Last week, I finally started my series of improv workshops for classical musicians. I’ve been thinking about doing this ever since I went to John Clark’s horn improv workshops in Heath, MA last July. My workshops are open to anyone who is interested in classical free improv. We try various styles: modal & melodic, aleatoric, with rhythmic accompaniment or not, full group and small subsets. If you’re in the Northwest of Boston area of Massachusetts, join in the fun — sign up on the Spindrift improv email list to get announcements. Starting in January, I hope we can meet once a month.
I’m inspired by horn teacher and improviser Jeff Agrell, my email mentor who I finally met in Heath. He’s got several recordings and a very fat workbook of improv exercises, or as he calls them “games” so no one will be intimidated. Check it out — Improvisation Games for Classical Musicians.
Artist Sirarpi Heghinian Walzer hosted us in her piano-equipped studio. We had clarinet, violin, cello, oboe, flute, me on horn, percussionist, and 3 pianists.
We did several improvs that sounded kind of minor/modal – lyrical and rich, even if a little dense. We talked about how the string players were getting drowned out, and tried again to play less often and less loud. The clarinetist described an idea from information theory where we started from a single long note and gradually built to dense chaotic and back to simple. We tried that twice, because the first time, we got chaotic very fast. The cellist suggested a similar idea based on weather, where we started out foggy and indefinite and added more drama. We also tried round-the-room duets, where two people played, then the first dropped out and the next in line joined in and so on. One of the pianists in the circle was playing tamborine, and the character of it all changed completely as we the duet all of a sudden had to incorporate non-pitched material.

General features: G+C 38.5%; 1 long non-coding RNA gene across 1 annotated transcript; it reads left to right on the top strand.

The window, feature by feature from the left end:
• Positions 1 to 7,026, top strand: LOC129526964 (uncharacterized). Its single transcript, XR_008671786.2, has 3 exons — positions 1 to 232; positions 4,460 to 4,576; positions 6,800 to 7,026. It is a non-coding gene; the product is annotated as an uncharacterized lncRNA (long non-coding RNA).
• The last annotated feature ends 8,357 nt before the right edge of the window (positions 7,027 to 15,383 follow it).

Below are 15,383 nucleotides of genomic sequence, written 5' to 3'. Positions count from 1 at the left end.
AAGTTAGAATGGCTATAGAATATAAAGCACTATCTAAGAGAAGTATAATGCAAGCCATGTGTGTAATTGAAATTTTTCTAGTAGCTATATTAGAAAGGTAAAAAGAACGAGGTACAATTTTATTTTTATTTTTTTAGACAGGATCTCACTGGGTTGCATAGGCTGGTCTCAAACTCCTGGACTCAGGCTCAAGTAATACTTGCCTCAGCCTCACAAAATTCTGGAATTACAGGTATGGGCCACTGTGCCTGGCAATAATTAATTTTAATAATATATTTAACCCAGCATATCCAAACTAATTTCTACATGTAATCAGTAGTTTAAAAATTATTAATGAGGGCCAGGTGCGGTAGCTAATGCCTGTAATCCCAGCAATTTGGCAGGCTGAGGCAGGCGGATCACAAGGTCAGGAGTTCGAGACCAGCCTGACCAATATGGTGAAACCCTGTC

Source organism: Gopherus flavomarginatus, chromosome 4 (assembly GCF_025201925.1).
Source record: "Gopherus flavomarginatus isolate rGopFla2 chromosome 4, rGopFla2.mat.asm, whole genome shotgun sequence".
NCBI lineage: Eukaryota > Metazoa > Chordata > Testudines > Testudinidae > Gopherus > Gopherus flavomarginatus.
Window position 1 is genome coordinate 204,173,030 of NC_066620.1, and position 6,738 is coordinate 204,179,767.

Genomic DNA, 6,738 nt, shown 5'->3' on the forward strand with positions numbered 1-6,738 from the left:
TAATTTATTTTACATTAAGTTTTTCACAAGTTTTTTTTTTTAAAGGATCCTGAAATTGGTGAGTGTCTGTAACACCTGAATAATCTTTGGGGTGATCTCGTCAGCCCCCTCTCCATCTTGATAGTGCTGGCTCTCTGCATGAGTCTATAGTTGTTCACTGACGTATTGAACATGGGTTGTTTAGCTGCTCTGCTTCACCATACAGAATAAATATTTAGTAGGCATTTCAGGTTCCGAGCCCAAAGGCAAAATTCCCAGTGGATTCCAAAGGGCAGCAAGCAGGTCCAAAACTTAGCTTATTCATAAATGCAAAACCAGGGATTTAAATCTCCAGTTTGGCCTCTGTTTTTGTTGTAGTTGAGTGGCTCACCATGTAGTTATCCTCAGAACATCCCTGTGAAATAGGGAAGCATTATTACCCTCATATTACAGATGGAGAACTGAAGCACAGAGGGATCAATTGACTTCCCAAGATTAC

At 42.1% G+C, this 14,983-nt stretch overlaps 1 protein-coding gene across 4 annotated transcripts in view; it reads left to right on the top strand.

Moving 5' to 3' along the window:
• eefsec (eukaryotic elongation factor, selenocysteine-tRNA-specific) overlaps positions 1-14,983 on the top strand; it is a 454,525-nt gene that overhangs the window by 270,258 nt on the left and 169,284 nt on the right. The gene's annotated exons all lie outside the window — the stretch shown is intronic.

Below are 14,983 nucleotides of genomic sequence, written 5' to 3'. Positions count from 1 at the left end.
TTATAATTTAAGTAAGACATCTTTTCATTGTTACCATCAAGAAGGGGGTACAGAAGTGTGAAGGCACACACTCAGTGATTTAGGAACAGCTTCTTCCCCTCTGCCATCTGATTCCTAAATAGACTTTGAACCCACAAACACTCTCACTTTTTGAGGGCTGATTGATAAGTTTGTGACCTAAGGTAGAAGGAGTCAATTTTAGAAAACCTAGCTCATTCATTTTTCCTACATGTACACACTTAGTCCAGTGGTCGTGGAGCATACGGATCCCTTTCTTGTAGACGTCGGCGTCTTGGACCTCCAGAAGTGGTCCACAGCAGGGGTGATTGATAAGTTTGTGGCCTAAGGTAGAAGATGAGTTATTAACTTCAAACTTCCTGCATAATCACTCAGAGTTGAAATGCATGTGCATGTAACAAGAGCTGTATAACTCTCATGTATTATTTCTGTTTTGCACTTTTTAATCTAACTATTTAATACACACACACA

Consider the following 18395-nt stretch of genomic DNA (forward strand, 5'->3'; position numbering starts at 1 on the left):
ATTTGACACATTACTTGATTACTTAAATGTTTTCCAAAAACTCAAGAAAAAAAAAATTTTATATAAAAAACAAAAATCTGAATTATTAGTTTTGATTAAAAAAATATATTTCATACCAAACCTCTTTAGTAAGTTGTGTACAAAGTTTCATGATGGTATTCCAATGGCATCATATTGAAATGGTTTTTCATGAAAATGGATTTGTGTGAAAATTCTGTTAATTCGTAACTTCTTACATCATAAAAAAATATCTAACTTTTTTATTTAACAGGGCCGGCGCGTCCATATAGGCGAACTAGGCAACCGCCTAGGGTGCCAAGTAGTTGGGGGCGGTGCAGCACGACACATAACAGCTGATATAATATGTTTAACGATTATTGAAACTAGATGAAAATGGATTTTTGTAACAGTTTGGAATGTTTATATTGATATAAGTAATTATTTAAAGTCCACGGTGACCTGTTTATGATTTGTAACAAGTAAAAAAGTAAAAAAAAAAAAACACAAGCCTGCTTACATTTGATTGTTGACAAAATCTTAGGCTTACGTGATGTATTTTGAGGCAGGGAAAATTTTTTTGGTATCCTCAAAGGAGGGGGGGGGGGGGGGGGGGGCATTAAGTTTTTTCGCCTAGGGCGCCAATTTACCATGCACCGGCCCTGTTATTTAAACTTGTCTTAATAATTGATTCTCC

I hope I did OK as a leader. I think there was a lot of contribution from the whole group and everyone was really engaged. Some had improvised in other contexts, like jazz and klezmer and that came through and added variety. What I hope we’ll all learn over the course of several workshops is to hear when we are actually making music together, rather than just making up interesting bits on our own instrument.
There’s ideas I want to work on some more. Being comfortable with silence, either of your own voice, or allowing silence to occur in the whole ensemble (without it necessarily being the end of the piece). Syncing up with someone else, rhythmically or accompanimentally. Related to that, establishing a supporting background texture that allows softer instruments to shine through as soloists.
People were interested in improvising in a key, which often ends up being beautiful, moderate volume, all voices noodling comfortable tunes, and a little new-agey. It was interesting and textured, and the small audience of Sirarpi and Frederic enjoyed hearing it. Sirarpi got out some small canvases and was inspired to paint along with us. Eventually one of the pianists joined her. The gentle improvisation was not bad, but I’d also like to incorporate – in different improvisational pieces, probably – noise, sudden bursts of sound, atonal lines, more dynamic or aggressive call and response, in essence, a bit more drama. So there’s some ideas for future sessions!